Does economic complexity matter for the shadow economy?
Canh Phuc Nguyen
Economic Analysis and Policy, 2022, vol. 73, issue C, 210-227
Reflecting the geography of economic activities, economic complexity may be important for the shadow economy. This study is the first attempt to analyse the influence of economic complexity on the shadow economy. Analyses are carried out for 115 economies and three subsamples (i.e., 45 low- and lower-middle-income economies (LMEs); 32 upper-middle-income economies (UMEs); and 38 high-income economies (HIEs)) from 1995 to 2017. Several estimates are applied to panel data, providing robust results. First, increases in economic complexity are found to (i) reduce the relative size of the shadow economy (% official GDP); while (ii) increasing the absolute size of the shadow economy (constant USD). This implies that economic complexity might have benefits for both the official and shadow economies, but the benefits for the official economy are likely dominant over the shadow economy. Second, economic complexity appears to have a negative influence on both the relative and absolute size of the shadow economy in the long run. Third, the analyses for the three subsamples add further findings. The influence of economic complexity on the shadow economy is found to be consistent in HIEs and LMEs, while economic complexity has a negative influence on both the relative and absolute size of the shadow economy in UMEs.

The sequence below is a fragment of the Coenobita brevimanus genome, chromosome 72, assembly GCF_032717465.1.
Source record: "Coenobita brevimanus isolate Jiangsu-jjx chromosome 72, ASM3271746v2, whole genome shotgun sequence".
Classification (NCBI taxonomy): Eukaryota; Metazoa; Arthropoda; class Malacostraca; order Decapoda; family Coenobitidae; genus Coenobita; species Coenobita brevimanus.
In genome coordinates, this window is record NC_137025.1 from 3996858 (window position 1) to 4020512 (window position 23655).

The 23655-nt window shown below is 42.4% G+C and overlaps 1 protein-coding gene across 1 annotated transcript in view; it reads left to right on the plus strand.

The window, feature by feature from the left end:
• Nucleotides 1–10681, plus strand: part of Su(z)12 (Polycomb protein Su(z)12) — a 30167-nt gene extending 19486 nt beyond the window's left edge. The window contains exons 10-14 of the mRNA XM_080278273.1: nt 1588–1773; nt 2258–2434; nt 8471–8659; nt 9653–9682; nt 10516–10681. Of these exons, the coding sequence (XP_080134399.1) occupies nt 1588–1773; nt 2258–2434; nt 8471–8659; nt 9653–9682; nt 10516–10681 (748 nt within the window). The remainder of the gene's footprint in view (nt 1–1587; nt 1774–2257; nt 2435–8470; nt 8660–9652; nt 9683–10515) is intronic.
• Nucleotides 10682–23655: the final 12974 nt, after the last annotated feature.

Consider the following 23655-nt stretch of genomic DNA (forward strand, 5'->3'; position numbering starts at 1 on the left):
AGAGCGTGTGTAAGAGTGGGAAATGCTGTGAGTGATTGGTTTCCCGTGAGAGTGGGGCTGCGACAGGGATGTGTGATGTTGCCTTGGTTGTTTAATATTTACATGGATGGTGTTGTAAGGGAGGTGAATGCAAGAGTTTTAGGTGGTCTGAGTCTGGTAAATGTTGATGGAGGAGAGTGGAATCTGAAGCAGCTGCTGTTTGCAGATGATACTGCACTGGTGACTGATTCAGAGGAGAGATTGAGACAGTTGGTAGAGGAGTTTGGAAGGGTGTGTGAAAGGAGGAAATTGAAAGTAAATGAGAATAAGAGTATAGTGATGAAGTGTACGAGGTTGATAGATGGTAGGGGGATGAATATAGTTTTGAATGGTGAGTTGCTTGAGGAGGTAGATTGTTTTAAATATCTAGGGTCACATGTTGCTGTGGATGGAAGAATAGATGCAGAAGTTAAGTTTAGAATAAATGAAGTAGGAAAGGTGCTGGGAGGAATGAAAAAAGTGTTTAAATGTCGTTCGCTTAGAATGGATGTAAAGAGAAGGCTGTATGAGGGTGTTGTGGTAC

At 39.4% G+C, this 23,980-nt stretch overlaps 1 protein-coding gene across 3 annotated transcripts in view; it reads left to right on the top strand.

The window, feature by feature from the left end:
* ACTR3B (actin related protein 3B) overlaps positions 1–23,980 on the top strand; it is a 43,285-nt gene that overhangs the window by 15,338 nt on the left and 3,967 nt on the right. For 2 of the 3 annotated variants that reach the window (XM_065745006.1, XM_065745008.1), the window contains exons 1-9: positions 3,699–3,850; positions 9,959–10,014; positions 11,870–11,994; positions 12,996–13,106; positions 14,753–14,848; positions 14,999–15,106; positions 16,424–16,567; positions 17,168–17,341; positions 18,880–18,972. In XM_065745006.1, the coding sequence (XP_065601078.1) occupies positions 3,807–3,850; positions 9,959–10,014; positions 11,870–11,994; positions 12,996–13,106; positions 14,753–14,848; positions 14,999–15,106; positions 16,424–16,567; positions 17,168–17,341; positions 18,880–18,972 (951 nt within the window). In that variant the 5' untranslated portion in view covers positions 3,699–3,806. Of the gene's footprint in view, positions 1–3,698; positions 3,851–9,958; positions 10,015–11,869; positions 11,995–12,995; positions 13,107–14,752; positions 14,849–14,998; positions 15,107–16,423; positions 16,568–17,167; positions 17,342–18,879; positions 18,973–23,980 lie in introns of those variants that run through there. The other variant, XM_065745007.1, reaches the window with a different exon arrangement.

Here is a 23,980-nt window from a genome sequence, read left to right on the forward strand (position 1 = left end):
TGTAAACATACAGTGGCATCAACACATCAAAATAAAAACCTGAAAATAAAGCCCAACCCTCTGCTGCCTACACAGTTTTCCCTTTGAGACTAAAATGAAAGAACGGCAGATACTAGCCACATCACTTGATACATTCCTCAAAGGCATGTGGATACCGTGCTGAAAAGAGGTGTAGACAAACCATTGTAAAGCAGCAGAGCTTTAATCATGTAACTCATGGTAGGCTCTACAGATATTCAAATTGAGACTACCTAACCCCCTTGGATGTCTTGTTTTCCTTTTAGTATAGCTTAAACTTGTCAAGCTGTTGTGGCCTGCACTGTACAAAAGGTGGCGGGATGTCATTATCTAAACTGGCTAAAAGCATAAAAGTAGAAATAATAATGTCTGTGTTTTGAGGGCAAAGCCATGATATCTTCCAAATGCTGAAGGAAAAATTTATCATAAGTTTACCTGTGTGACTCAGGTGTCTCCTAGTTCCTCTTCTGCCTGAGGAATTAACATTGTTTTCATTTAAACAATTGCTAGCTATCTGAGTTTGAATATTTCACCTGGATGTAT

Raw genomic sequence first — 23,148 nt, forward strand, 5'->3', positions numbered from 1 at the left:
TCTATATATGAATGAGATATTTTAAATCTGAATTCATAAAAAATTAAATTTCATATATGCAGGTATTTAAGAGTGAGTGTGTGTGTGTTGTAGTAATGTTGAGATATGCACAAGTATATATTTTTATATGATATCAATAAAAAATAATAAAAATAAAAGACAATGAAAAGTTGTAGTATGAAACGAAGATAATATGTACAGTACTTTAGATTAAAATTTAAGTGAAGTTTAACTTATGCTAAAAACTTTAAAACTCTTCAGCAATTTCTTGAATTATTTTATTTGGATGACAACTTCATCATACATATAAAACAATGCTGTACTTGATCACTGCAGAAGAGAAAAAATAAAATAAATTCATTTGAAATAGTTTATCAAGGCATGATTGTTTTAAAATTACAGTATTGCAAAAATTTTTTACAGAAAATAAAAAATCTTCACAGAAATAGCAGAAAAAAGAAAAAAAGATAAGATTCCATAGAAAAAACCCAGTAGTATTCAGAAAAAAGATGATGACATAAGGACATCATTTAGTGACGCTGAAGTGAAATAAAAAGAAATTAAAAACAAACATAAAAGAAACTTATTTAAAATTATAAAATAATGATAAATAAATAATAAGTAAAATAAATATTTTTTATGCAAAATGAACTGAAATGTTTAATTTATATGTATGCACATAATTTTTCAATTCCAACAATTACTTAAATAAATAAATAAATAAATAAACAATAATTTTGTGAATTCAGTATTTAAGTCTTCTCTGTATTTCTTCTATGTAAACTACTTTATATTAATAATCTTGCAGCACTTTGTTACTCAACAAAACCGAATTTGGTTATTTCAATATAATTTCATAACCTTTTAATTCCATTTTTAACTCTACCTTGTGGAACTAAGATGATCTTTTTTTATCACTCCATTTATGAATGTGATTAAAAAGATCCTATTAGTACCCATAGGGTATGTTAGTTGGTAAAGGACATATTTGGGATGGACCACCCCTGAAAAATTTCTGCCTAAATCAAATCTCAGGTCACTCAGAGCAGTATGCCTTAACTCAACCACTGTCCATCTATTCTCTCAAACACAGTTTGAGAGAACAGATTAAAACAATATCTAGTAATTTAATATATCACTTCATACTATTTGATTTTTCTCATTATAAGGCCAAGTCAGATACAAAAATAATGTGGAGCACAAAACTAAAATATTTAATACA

Keywords: Economic complexity; Shadow economy; Global sample; Panel data (search for similar items in EconPapers)
JEL-codes: O11 O17 (search for similar items in EconPapers)
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Persistent link: https://EconPapers.repec.org/RePEc:eee:ecanpo:v:73:y:2022:i:c:p:210-227
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